3. Illegal data sharing without appropriate lawful basis, contrary to Article 2.2 of the NDPR;
  4. Unwillingness to cooperate with the Data Protection Authority, contrary to Article 3.1 (1) of Data Protection Implementation Framework; and
  5. Non-filing of NDPR Audit reports through a licensed Data Protection Compliance Organisation (DPCO), contrary to Article 4.1(7) of the NDPR.

 

Lessons for Businesses that control personal data  in Nigeria.

When I wrote on the Electronic Settlement Case, I had hoped—as I imagine NITDA would also have hoped—that the fine NITDA imposed on Electronic Settlement Limited would deter other similar companies who control personal data of Nigerians within NITDA’s threshold to apply themselves accordingly. But I may have been wrong, if Sokoloan’s case is anything to go by. I can’t help but wonder if some of these lending companies are unaware of the NDPR, blatantly disregard it, or are reckless about the consequences of their actions. 

 

Operational recommendations to Businesses that control personal data of Nigerians.

The Regulation requires that within six months after the Regulation is issued, each organization shall conduct a detailed audit of its privacy and data-protection practices. The following information must be stated in the audit personally identifiable information the organisation collects on employees of the organisation and members of the public:

  1. any purpose for which the personally identifiable information is collected;
  2. any notice given to individuals regarding the collection and use of personal information relating to that individual; any access given to individuals to review, amend, correct, supplement, or delete personal information relating to that individual; and
  3. whether or not consent is obtained from an individual before personally identifiable information is collected, used, transferred, or disclosed and any method used to obtain consent to mention a few.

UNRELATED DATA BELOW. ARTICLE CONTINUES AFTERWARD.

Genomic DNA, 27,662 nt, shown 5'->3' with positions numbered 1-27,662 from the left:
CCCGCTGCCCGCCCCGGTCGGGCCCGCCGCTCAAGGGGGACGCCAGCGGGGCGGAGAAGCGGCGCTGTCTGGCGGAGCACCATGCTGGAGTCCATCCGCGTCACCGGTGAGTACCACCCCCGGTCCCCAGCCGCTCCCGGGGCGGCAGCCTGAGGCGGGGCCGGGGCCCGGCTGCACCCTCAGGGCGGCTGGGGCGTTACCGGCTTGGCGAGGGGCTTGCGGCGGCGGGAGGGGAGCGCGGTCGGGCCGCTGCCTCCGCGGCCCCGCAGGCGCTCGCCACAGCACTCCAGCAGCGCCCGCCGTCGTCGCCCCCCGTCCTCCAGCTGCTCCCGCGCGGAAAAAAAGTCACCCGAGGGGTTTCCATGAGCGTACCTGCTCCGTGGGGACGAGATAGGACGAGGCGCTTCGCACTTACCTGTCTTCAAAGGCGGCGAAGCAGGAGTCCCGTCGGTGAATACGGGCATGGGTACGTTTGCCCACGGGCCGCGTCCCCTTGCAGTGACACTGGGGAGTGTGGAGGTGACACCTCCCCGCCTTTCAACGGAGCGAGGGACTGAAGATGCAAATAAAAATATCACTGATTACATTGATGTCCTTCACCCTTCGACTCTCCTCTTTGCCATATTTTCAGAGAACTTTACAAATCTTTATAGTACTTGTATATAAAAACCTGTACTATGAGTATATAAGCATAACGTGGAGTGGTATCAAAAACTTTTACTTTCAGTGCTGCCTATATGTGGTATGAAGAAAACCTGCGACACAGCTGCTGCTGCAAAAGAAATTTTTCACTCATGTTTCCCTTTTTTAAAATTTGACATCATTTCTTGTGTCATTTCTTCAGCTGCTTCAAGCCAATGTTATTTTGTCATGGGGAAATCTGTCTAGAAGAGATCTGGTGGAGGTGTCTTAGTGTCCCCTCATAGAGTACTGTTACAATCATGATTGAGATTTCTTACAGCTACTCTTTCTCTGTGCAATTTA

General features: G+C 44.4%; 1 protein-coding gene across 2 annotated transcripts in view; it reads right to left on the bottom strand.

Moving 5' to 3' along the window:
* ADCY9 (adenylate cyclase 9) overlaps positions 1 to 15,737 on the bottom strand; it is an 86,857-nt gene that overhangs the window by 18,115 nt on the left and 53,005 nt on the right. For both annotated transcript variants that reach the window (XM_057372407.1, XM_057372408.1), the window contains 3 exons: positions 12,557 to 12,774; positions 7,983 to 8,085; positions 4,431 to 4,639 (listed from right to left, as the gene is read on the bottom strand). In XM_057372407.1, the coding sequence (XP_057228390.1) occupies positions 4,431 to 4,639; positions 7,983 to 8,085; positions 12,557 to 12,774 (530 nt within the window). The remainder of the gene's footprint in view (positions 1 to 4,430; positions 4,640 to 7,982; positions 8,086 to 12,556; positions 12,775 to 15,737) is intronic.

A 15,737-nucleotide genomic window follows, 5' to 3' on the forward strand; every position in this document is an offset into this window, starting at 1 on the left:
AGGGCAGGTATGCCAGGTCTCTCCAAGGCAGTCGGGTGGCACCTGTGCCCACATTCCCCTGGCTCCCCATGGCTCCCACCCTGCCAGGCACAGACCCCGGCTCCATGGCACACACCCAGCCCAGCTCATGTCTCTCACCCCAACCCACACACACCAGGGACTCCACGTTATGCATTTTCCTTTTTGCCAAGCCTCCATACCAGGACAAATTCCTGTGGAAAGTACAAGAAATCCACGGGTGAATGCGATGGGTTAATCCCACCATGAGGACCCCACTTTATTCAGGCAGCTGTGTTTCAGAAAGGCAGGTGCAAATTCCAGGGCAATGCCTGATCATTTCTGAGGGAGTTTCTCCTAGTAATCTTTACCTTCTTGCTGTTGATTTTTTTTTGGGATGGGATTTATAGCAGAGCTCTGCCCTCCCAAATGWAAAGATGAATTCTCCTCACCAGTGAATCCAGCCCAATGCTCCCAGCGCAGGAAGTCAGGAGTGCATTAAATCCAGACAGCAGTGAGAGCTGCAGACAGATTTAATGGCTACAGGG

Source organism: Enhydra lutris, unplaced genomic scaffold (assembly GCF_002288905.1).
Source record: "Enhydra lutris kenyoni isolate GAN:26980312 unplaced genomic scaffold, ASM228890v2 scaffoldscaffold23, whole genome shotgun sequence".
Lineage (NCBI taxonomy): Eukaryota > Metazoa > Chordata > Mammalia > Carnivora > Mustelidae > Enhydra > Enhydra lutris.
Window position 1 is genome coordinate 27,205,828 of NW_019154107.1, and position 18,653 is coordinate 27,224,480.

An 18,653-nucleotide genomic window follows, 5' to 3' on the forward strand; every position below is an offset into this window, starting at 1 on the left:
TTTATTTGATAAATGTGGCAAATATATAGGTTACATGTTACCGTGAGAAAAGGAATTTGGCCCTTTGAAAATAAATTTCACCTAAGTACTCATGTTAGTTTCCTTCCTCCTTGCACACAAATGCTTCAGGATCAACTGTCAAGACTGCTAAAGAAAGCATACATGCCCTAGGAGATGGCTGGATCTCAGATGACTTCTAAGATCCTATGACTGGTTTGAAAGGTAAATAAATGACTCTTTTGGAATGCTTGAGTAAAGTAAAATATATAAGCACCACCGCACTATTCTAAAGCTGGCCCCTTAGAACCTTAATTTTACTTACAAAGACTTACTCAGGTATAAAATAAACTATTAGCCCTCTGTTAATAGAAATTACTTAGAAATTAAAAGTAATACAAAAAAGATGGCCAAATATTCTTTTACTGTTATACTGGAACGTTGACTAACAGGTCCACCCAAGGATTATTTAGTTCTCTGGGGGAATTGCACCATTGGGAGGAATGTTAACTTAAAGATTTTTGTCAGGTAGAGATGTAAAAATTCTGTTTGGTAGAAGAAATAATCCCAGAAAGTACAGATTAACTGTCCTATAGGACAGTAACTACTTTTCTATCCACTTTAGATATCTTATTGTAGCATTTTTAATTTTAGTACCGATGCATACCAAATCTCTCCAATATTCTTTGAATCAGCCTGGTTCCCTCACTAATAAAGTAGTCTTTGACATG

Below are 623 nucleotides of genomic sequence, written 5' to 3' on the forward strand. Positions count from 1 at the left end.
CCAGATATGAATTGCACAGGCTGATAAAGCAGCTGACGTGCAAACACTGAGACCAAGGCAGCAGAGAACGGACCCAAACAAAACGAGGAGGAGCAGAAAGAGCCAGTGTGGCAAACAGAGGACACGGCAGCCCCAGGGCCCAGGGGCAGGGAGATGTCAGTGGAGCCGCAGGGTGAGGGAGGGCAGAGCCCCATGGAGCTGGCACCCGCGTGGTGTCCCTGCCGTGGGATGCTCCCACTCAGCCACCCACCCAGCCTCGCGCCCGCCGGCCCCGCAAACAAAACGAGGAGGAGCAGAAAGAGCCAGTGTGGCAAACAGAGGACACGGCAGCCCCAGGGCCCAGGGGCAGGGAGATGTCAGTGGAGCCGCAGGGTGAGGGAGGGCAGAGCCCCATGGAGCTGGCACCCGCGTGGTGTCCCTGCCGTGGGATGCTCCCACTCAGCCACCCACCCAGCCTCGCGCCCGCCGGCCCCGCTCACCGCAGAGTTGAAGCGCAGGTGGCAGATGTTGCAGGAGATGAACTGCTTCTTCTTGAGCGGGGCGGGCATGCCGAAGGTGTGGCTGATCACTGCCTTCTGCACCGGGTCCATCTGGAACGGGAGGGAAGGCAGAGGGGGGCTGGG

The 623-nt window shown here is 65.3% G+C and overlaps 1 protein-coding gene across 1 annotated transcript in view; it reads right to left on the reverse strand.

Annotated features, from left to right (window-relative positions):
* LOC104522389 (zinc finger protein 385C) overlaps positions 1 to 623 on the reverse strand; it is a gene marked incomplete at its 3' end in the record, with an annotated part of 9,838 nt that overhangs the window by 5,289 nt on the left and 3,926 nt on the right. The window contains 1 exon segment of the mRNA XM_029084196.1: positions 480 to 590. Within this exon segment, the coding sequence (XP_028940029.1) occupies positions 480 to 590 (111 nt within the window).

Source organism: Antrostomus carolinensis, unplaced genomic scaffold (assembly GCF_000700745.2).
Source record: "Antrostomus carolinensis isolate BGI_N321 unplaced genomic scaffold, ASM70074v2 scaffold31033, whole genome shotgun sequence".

Considering the above, I recommend the following practices to businesses controlling personal data in Nigeria:

  1. Ensure that you conduct the statutory audit report for your business in line with data and privacy best practices;
  2. Prepare comprehensive data privacy notices, privacy policies and terms of use that align with the NDPR and other sector-specific data laws or regulations;
  3. Structure the policies and procedures for assessing the impact of technologies on the stated privacy and security policies of your business; and
  4. Avoid illegal data sharing with third parties without lawful basis.

 

Conclusion

Although NITDA has, until recently, prioritized developmental regulation over restrictive regulation, applying its regulatory authority to help create opportunities while also minimizing risks,  its approach does not however mean that it will not enforce compliance where there is a breach. And this it has begun implementing. And increasingly so. 

As NITDA keeps advising, data controllers and businesses within the NDPR’s spectrum should engage competent professionals to guide them towards compliance with the data protection laws and regulations. The Agency  has reiterated its position to “fully enforce the NDPR with the aim of sanitising the operating environment, instilling confidence in the digital economy and protecting the right to privacy of Nigerians.” 

At Infusion Lawyers, we continue to use our expertise and experience in the data protection and data privacy space to preempt businesses in our care from violating  and falling on the wrong side of the law. On the other hand, private individuals whose right to privacy have been violated or is under the threat of being violated, enjoy the benefit of our legal expertise in dealing with such situations on their behalf.